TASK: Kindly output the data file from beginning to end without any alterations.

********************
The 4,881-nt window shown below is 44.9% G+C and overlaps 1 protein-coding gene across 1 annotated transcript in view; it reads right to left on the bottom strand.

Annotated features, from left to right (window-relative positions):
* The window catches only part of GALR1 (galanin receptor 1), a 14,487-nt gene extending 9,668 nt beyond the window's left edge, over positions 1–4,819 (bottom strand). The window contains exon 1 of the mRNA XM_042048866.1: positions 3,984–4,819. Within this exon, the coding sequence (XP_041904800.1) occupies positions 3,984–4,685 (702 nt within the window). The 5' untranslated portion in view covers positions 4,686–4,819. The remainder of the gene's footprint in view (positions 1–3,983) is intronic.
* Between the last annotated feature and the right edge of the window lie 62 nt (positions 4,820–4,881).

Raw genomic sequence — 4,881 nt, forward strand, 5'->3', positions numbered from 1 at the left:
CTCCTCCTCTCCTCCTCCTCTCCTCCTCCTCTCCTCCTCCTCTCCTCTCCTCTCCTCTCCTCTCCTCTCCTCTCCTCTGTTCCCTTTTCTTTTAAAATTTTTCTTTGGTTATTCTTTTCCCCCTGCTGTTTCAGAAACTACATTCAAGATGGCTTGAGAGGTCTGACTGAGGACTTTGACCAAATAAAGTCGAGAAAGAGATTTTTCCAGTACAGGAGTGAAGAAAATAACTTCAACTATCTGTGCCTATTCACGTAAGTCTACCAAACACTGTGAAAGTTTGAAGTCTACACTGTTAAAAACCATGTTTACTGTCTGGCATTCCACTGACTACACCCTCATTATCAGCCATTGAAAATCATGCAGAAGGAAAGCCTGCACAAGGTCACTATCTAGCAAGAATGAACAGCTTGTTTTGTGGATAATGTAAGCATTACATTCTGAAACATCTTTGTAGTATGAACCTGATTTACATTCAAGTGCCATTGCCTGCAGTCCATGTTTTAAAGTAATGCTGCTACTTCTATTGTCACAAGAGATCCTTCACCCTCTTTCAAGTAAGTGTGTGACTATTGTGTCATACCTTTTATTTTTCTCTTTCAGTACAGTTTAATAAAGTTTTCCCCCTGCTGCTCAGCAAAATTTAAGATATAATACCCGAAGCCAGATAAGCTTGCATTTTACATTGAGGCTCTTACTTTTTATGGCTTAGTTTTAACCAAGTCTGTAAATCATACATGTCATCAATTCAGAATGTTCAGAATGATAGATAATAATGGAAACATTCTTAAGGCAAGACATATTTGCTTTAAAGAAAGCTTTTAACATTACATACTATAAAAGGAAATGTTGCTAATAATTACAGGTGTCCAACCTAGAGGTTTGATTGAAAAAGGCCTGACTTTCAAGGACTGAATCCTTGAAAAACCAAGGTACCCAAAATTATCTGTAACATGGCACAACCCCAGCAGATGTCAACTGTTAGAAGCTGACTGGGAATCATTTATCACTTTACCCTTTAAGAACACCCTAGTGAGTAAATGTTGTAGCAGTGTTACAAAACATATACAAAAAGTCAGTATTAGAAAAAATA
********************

The 4,881-nt window shown below is 44.9% G+C and overlaps 1 protein-coding gene across 1 annotated transcript in view; it reads right to left on the bottom strand.

Annotated features, from left to right (window-relative positions):
* The window catches only part of GALR1 (galanin receptor 1), a 14,487-nt gene extending 9,668 nt beyond the window's left edge, over positions 1–4,819 (bottom strand). The window contains exon 1 of the mRNA XM_042048866.1: positions 3,984–4,819. Within this exon, the coding sequence (XP_041904800.1) occupies positions 3,984–4,685 (702 nt within the window). The 5' untranslated portion in view covers positions 4,686–4,819. The remainder of the gene's footprint in view (positions 1–3,983) is intronic.
* Between the last annotated feature and the right edge of the window lie 62 nt (positions 4,820–4,881).

Raw genomic sequence — 4,881 nt, forward strand, 5'->3', positions numbered from 1 at the left:
CTCCTCCTCTCCTCCTCCTCTCCTCCTCCTCTCCTCCTCCTCTCCTCTCCTCTCCTCTCCTCTCCTCTCCTCTCCTCTGTTCCCTTTTCTTTTAAAATTTTTCTTTGGTTATTCTTTTCCCCCTGCTGTTTCAGAAACTACATTCAAGATGGCTTGAGAGGTCTGACTGAGGACTTTGACCAAATAAAGTCGAGAAAGAGATTTTTCCAGTACAGGAGTGAAGAAAATAACTTCAACTATCTGTGCCTATTCACGTAAGTCTACCAAACACTGTGAAAGTTTGAAGTCTACACTGTTAAAAACCATGTTTACTGTCTGGCATTCCACTGACTACACCCTCATTATCAGCCATTGAAAATCATGCAGAAGGAAAGCCTGCACAAGGTCACTATCTAGCAAGAATGAACAGCTTGTTTTGTGGATAATGTAAGCATTACATTCTGAAACATCTTTGTAGTATGAACCTGATTTACATTCAAGTGCCATTGCCTGCAGTCCATGTTTTAAAGTAATGCTGCTACTTCTATTGTCACAAGAGATCCTTCACCCTCTTTCAAGTAAGTGTGTGACTATTGTGTCATACCTTTTATTTTTCTCTTTCAGTACAGTTTAATAAAGTTTTCCCCCTGCTGCTCAGCAAAATTTAAGATATAATACCCGAAGCCAGATAAGCTTGCATTTTACATTGAGGCTCTTACTTTTTATGGCTTAGTTTTAACCAAGTCTGTAAATCATACATGTCATCAATTCAGAATGTTCAGAATGATAGATAATAATGGAAACATTCTTAAGGCAAGACATATTTGCTTTAAAGAAAGCTTTTAACATTACATACTATAAAAGGAAATGTTGCTAATAATTACAGGTGTCCAACCTAGAGGTTTGATTGAAAAAGGCCTGACTTTCAAGGACTGAATCCTTGAAAAACCAAGGTACCCAAAATTATCTGTAACATGGCACAACCCCAGCAGATGTCAACTGTTAGAAGCTGACTGGGAATCATTTATCACTTTACCCTTTAAGAACACCCTAGTGAGTAAATGTTGTAGCAGTGTTACAAAACATATACAAAAAGTCAGTATTAGAAAAAATA